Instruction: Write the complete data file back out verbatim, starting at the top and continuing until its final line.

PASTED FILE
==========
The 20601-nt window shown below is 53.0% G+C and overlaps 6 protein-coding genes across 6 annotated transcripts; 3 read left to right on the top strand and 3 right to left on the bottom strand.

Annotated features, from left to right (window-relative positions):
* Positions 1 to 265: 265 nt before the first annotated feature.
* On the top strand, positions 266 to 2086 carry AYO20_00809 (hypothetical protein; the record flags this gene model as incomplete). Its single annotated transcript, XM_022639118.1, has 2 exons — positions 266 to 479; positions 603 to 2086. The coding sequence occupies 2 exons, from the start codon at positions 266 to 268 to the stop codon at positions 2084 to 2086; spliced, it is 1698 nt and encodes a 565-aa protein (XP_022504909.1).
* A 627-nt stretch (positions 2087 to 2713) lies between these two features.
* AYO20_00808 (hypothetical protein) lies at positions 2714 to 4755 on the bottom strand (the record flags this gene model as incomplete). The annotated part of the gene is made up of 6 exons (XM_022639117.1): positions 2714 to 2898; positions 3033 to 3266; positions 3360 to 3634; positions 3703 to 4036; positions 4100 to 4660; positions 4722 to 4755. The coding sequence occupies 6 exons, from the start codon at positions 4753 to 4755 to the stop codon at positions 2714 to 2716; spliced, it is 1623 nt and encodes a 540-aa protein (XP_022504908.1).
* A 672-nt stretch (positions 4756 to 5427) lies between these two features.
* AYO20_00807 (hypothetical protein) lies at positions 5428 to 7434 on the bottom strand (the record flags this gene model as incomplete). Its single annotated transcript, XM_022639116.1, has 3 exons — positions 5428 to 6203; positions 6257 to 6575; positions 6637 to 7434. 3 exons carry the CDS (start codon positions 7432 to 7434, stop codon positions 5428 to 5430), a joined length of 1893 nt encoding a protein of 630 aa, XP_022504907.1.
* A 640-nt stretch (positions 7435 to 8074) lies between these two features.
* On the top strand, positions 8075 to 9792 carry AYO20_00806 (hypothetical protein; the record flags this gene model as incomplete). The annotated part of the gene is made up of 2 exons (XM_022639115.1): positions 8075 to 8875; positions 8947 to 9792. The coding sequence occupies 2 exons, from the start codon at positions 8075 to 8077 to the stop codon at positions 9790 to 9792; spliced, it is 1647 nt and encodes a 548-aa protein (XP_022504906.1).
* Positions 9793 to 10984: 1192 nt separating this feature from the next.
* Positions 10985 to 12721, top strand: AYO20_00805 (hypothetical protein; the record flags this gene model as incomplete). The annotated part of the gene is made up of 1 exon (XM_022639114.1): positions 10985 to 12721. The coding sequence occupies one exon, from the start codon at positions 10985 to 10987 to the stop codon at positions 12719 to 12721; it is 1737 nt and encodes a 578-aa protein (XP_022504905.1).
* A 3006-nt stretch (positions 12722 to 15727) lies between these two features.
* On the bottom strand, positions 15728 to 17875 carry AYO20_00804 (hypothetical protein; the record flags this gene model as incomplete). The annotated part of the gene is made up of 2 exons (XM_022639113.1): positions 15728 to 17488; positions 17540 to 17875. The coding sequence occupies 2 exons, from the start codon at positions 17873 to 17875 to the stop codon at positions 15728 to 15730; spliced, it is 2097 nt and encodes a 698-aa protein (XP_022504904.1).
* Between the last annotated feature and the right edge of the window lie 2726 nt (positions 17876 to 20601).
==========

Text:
The 20601-nt window shown below is 53.0% G+C and overlaps 6 protein-coding genes across 6 annotated transcripts; 3 read left to right on the top strand and 3 right to left on the bottom strand.

Annotated features, from left to right (window-relative positions):
* Positions 1 to 265: 265 nt before the first annotated feature.
* On the top strand, positions 266 to 2086 carry AYO20_00809 (hypothetical protein; the record flags this gene model as incomplete). Its single annotated transcript, XM_022639118.1, has 2 exons — positions 266 to 479; positions 603 to 2086. The coding sequence occupies 2 exons, from the start codon at positions 266 to 268 to the stop codon at positions 2084 to 2086; spliced, it is 1698 nt and encodes a 565-aa protein (XP_022504909.1).
* A 627-nt stretch (positions 2087 to 2713) lies between these two features.
* AYO20_00808 (hypothetical protein) lies at positions 2714 to 4755 on the bottom strand (the record flags this gene model as incomplete). The annotated part of the gene is made up of 6 exons (XM_022639117.1): positions 2714 to 2898; positions 3033 to 3266; positions 3360 to 3634; positions 3703 to 4036; positions 4100 to 4660; positions 4722 to 4755. The coding sequence occupies 6 exons, from the start codon at positions 4753 to 4755 to the stop codon at positions 2714 to 2716; spliced, it is 1623 nt and encodes a 540-aa protein (XP_022504908.1).
* A 672-nt stretch (positions 4756 to 5427) lies between these two features.
* AYO20_00807 (hypothetical protein) lies at positions 5428 to 7434 on the bottom strand (the record flags this gene model as incomplete). Its single annotated transcript, XM_022639116.1, has 3 exons — positions 5428 to 6203; positions 6257 to 6575; positions 6637 to 7434. 3 exons carry the CDS (start codon positions 7432 to 7434, stop codon positions 5428 to 5430), a joined length of 1893 nt encoding a protein of 630 aa, XP_022504907.1.
* A 640-nt stretch (positions 7435 to 8074) lies between these two features.
* On the top strand, positions 8075 to 9792 carry AYO20_00806 (hypothetical protein; the record flags this gene model as incomplete). The annotated part of the gene is made up of 2 exons (XM_022639115.1): positions 8075 to 8875; positions 8947 to 9792. The coding sequence occupies 2 exons, from the start codon at positions 8075 to 8077 to the stop codon at positions 9790 to 9792; spliced, it is 1647 nt and encodes a 548-aa protein (XP_022504906.1).
* Positions 9793 to 10984: 1192 nt separating this feature from the next.
* Positions 10985 to 12721, top strand: AYO20_00805 (hypothetical protein; the record flags this gene model as incomplete). The annotated part of the gene is made up of 1 exon (XM_022639114.1): positions 10985 to 12721. The coding sequence occupies one exon, from the start codon at positions 10985 to 10987 to the stop codon at positions 12719 to 12721; it is 1737 nt and encodes a 578-aa protein (XP_022504905.1).
* A 3006-nt stretch (positions 12722 to 15727) lies between these two features.
* On the bottom strand, positions 15728 to 17875 carry AYO20_00804 (hypothetical protein; the record flags this gene model as incomplete). The annotated part of the gene is made up of 2 exons (XM_022639113.1): positions 15728 to 17488; positions 17540 to 17875. The coding sequence occupies 2 exons, from the start codon at positions 17873 to 17875 to the stop codon at positions 15728 to 15730; spliced, it is 2097 nt and encodes a 698-aa protein (XP_022504904.1).
* Between the last annotated feature and the right edge of the window lie 2726 nt (positions 17876 to 20601).